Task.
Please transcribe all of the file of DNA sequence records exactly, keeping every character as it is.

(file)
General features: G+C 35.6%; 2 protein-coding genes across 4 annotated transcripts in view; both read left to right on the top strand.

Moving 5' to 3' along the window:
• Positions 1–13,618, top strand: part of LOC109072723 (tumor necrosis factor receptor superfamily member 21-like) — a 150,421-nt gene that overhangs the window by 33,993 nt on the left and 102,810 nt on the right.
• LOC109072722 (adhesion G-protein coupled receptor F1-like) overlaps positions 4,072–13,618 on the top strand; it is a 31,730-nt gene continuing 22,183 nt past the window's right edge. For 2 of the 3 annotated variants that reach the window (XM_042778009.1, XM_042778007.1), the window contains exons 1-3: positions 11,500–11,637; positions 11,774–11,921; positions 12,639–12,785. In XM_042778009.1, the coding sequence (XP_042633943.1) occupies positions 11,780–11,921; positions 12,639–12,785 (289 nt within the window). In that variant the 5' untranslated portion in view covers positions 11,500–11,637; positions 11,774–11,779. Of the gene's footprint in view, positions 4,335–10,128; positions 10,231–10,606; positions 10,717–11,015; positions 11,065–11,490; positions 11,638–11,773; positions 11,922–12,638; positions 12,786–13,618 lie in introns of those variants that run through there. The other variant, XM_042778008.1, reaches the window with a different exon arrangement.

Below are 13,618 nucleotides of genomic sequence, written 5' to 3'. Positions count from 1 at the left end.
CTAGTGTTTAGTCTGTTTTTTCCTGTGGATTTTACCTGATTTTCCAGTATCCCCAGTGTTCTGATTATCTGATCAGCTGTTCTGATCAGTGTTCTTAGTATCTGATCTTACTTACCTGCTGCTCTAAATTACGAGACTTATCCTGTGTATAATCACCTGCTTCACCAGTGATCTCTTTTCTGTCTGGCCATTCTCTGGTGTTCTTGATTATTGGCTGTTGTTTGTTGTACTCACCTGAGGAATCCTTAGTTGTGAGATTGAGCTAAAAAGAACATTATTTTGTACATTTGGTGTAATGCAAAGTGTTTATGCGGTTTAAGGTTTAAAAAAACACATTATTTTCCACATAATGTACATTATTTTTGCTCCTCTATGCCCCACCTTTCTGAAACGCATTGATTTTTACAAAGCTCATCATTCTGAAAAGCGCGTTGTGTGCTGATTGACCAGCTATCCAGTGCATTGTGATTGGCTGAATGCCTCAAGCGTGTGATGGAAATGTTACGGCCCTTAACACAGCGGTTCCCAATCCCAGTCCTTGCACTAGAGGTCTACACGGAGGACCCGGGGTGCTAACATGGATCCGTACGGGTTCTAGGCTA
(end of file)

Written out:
General features: G+C 35.6%; 2 protein-coding genes across 4 annotated transcripts in view; both read left to right on the top strand.

Moving 5' to 3' along the window:
• Positions 1–13,618, top strand: part of LOC109072723 (tumor necrosis factor receptor superfamily member 21-like) — a 150,421-nt gene that overhangs the window by 33,993 nt on the left and 102,810 nt on the right.
• LOC109072722 (adhesion G-protein coupled receptor F1-like) overlaps positions 4,072–13,618 on the top strand; it is a 31,730-nt gene continuing 22,183 nt past the window's right edge. For 2 of the 3 annotated variants that reach the window (XM_042778009.1, XM_042778007.1), the window contains exons 1-3: positions 11,500–11,637; positions 11,774–11,921; positions 12,639–12,785. In XM_042778009.1, the coding sequence (XP_042633943.1) occupies positions 11,780–11,921; positions 12,639–12,785 (289 nt within the window). In that variant the 5' untranslated portion in view covers positions 11,500–11,637; positions 11,774–11,779. Of the gene's footprint in view, positions 4,335–10,128; positions 10,231–10,606; positions 10,717–11,015; positions 11,065–11,490; positions 11,638–11,773; positions 11,922–12,638; positions 12,786–13,618 lie in introns of those variants that run through there. The other variant, XM_042778008.1, reaches the window with a different exon arrangement.

Below are 13,618 nucleotides of genomic sequence, written 5' to 3'. Positions count from 1 at the left end.
CTAGTGTTTAGTCTGTTTTTTCCTGTGGATTTTACCTGATTTTCCAGTATCCCCAGTGTTCTGATTATCTGATCAGCTGTTCTGATCAGTGTTCTTAGTATCTGATCTTACTTACCTGCTGCTCTAAATTACGAGACTTATCCTGTGTATAATCACCTGCTTCACCAGTGATCTCTTTTCTGTCTGGCCATTCTCTGGTGTTCTTGATTATTGGCTGTTGTTTGTTGTACTCACCTGAGGAATCCTTAGTTGTGAGATTGAGCTAAAAAGAACATTATTTTGTACATTTGGTGTAATGCAAAGTGTTTATGCGGTTTAAGGTTTAAAAAAACACATTATTTTCCACATAATGTACATTATTTTTGCTCCTCTATGCCCCACCTTTCTGAAACGCATTGATTTTTACAAAGCTCATCATTCTGAAAAGCGCGTTGTGTGCTGATTGACCAGCTATCCAGTGCATTGTGATTGGCTGAATGCCTCAAGCGTGTGATGGAAATGTTACGGCCCTTAACACAGCGGTTCCCAATCCCAGTCCTTGCACTAGAGGTCTACACGGAGGACCCGGGGTGCTAACATGGATCCGTACGGGTTCTAGGCTA